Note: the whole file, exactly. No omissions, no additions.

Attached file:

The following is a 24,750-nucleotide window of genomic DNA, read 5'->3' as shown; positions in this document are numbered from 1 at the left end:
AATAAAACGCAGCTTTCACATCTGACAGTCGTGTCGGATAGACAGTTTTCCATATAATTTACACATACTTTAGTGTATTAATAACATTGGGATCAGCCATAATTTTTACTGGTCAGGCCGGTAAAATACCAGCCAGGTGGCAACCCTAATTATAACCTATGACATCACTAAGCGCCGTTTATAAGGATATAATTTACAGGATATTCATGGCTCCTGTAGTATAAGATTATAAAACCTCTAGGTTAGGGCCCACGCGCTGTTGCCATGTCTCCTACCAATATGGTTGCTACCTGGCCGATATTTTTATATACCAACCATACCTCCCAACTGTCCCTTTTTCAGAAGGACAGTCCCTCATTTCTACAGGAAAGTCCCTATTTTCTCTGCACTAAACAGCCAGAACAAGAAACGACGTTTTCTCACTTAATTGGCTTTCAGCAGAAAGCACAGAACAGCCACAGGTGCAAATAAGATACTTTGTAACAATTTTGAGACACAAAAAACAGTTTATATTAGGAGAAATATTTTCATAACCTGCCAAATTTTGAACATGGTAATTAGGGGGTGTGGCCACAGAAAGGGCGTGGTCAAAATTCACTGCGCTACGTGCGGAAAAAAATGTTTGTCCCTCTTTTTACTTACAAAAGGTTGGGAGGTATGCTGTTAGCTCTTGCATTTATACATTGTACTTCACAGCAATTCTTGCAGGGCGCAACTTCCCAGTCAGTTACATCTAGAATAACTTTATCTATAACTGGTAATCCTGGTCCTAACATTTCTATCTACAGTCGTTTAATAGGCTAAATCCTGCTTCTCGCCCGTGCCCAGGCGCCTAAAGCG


The following is a 24,750-nucleotide window of genomic DNA, read 5'->3' as shown; positions in this document are numbered from 1 at the left end:
AATAAAACGCAGCTTTCACATCTGACAGTCGTGTCGGATAGACAGTTTTCCATATAATTTACACATACTTTAGTGTATTAATAACATTGGGATCAGCCATAATTTTTACTGGTCAGGCCGGTAAAATACCAGCCAGGTGGCAACCCTAATTATAACCTATGACATCACTAAGCGCCGTTTATAAGGATATAATTTACAGGATATTCATGGCTCCTGTAGTATAAGATTATAAAACCTCTAGGTTAGGGCCCACGCGCTGTTGCCATGTCTCCTACCAATATGGTTGCTACCTGGCCGATATTTTTATATACCAACCATACCTCCCAACTGTCCCTTTTTCAGAAGGACAGTCCCTCATTTCTACAGGAAAGTCCCTATTTTCTCTGCACTAAACAGCCAGAACAAGAAACGACGTTTTCTCACTTAATTGGCTTTCAGCAGAAAGCACAGAACAGCCACAGGTGCAAATAAGATACTTTGTAACAATTTTGAGACACAAAAAACAGTTTATATTAGGAGAAATATTTTCATAACCTGCCAAATTTTGAACATGGTAATTAGGGGGTGTGGCCACAGAAAGGGCGTGGTCAAAATTCACTGCGCTACGTGCGGAAAAAAATGTTTGTCCCTCTTTTTACTTACAAAAGGTTGGGAGGTATGCTGTTAGCTCTTGCATTTATACATTGTACTTCACAGCAATTCTTGCAGGGCGCAACTTCCCAGTCAGTTACATCTAGAATAACTTTATCTATAACTGGTAATCCTGGTCCTAACATTTCTATCTACAGTCGTTTAATAGGCTAAATCCTGCTTCTCGCCCGTGCCCAGGCGCCTAAAGCG